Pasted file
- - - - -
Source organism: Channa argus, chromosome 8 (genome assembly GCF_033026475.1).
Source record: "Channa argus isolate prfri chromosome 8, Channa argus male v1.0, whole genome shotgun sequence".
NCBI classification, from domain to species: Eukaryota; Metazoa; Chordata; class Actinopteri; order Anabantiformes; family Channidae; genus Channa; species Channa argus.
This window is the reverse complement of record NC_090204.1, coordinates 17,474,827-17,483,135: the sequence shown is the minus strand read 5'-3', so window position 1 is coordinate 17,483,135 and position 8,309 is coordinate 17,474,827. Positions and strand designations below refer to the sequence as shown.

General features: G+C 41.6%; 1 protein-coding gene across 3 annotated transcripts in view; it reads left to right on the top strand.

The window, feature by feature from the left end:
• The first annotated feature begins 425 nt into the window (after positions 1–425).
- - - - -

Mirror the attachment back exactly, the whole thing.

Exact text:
Source organism: Channa argus, chromosome 8 (genome assembly GCF_033026475.1).
Source record: "Channa argus isolate prfri chromosome 8, Channa argus male v1.0, whole genome shotgun sequence".
NCBI classification, from domain to species: Eukaryota; Metazoa; Chordata; class Actinopteri; order Anabantiformes; family Channidae; genus Channa; species Channa argus.
This window is the reverse complement of record NC_090204.1, coordinates 17,474,827-17,483,135: the sequence shown is the minus strand read 5'-3', so window position 1 is coordinate 17,483,135 and position 8,309 is coordinate 17,474,827. Positions and strand designations below refer to the sequence as shown.

General features: G+C 41.6%; 1 protein-coding gene across 3 annotated transcripts in view; it reads left to right on the top strand.

The window, feature by feature from the left end:
• The first annotated feature begins 425 nt into the window (after positions 1–425).